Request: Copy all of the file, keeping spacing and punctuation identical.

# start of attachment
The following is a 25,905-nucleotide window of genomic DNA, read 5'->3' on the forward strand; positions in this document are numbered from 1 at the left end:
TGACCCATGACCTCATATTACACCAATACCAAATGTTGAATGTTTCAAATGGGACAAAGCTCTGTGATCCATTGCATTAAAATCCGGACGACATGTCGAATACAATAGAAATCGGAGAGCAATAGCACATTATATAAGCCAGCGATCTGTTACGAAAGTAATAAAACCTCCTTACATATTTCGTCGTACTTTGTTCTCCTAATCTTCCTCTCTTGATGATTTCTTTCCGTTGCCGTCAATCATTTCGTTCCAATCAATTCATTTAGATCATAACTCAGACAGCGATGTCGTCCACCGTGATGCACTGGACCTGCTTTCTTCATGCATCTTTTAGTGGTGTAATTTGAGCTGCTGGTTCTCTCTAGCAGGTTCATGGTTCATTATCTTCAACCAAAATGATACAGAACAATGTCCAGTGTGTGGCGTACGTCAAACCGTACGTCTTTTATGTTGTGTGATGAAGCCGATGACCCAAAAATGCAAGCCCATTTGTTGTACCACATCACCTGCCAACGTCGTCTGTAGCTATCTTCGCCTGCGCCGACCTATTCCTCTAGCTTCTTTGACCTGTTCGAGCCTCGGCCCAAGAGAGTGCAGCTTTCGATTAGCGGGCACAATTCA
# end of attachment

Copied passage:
The following is a 25,905-nucleotide window of genomic DNA, read 5'->3' on the forward strand; positions in this document are numbered from 1 at the left end:
TGACCCATGACCTCATATTACACCAATACCAAATGTTGAATGTTTCAAATGGGACAAAGCTCTGTGATCCATTGCATTAAAATCCGGACGACATGTCGAATACAATAGAAATCGGAGAGCAATAGCACATTATATAAGCCAGCGATCTGTTACGAAAGTAATAAAACCTCCTTACATATTTCGTCGTACTTTGTTCTCCTAATCTTCCTCTCTTGATGATTTCTTTCCGTTGCCGTCAATCATTTCGTTCCAATCAATTCATTTAGATCATAACTCAGACAGCGATGTCGTCCACCGTGATGCACTGGACCTGCTTTCTTCATGCATCTTTTAGTGGTGTAATTTGAGCTGCTGGTTCTCTCTAGCAGGTTCATGGTTCATTATCTTCAACCAAAATGATACAGAACAATGTCCAGTGTGTGGCGTACGTCAAACCGTACGTCTTTTATGTTGTGTGATGAAGCCGATGACCCAAAAATGCAAGCCCATTTGTTGTACCACATCACCTGCCAACGTCGTCTGTAGCTATCTTCGCCTGCGCCGACCTATTCCTCTAGCTTCTTTGACCTGTTCGAGCCTCGGCCCAAGAGAGTGCAGCTTTCGATTAGCGGGCACAATTCA